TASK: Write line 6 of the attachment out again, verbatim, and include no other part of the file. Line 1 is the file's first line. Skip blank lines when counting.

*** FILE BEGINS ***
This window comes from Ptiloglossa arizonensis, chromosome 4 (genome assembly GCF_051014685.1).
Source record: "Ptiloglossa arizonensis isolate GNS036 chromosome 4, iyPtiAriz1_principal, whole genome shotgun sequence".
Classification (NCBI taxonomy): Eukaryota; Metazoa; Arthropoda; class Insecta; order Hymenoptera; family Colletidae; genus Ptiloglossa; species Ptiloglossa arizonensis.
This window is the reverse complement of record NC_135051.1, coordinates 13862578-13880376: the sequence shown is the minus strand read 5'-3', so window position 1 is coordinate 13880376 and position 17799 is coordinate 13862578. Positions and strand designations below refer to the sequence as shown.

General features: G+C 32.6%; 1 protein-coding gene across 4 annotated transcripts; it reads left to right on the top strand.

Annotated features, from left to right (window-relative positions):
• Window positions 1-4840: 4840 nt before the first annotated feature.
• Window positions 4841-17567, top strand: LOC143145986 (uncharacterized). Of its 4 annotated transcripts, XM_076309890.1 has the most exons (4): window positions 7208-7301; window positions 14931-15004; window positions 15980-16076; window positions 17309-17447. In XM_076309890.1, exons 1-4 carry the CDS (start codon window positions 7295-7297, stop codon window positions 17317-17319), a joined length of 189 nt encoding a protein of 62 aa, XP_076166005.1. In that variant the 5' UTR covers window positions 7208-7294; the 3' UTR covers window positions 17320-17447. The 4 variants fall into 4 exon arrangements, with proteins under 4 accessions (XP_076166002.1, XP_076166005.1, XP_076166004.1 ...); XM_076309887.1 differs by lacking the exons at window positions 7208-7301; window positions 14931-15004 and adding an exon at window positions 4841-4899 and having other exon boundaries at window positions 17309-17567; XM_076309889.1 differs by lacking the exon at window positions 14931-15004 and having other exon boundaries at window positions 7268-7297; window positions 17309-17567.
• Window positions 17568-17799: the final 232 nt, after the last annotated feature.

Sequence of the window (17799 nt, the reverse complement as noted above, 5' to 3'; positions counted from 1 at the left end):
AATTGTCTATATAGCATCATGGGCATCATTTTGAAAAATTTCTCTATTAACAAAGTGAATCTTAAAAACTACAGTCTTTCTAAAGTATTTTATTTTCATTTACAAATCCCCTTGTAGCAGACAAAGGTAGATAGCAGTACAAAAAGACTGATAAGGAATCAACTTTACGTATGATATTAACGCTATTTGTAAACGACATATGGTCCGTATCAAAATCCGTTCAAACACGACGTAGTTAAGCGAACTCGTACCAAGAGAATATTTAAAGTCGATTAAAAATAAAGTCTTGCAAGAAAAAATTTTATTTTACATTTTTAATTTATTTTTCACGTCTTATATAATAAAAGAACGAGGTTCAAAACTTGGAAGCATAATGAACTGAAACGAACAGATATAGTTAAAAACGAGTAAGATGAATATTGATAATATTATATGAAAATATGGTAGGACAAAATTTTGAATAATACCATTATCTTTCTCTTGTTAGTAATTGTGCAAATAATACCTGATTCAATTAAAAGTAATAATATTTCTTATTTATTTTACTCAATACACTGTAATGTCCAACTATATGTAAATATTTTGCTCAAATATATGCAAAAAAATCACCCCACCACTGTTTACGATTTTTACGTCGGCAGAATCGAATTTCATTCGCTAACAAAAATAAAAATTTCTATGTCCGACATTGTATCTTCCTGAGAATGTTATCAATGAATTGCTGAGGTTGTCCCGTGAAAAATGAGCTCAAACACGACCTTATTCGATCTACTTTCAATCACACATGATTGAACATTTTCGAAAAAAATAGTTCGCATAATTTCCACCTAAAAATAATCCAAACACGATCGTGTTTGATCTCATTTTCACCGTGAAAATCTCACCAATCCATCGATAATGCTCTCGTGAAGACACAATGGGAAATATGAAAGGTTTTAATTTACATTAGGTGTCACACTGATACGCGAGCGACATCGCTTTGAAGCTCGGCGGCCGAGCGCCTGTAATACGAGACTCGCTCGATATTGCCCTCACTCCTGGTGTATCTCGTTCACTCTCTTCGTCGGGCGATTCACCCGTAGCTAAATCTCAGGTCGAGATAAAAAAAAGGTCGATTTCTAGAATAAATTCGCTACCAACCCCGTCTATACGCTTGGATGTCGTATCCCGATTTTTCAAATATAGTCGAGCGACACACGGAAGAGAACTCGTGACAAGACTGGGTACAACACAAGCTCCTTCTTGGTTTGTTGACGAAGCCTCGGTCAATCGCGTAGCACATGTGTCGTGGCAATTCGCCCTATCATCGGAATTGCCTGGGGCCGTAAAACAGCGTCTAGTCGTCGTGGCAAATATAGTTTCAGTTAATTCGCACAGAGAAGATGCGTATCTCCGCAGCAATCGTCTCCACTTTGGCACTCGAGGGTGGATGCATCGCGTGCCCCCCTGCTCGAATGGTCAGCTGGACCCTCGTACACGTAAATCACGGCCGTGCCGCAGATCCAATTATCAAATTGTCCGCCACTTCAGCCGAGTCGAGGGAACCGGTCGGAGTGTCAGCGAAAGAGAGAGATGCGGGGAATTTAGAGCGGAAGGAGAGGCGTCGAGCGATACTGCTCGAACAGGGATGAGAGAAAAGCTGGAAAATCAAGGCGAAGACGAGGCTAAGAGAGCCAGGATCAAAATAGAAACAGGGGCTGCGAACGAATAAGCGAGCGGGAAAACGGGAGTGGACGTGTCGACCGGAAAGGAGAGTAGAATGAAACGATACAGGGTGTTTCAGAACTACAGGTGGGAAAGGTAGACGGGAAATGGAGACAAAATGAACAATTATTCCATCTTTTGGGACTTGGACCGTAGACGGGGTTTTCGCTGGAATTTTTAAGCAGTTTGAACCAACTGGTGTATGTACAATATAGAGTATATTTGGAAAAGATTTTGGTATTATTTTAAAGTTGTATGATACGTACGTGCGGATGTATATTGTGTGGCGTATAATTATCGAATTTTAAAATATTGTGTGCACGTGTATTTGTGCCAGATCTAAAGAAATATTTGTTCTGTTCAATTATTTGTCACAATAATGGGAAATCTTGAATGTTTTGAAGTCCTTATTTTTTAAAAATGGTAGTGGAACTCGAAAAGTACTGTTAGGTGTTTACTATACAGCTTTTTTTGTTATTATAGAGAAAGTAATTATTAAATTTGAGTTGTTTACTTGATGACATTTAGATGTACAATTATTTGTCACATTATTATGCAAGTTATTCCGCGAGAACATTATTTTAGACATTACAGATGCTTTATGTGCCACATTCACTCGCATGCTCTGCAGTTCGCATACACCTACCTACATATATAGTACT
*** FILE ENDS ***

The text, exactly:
Annotated features, from left to right (window-relative positions):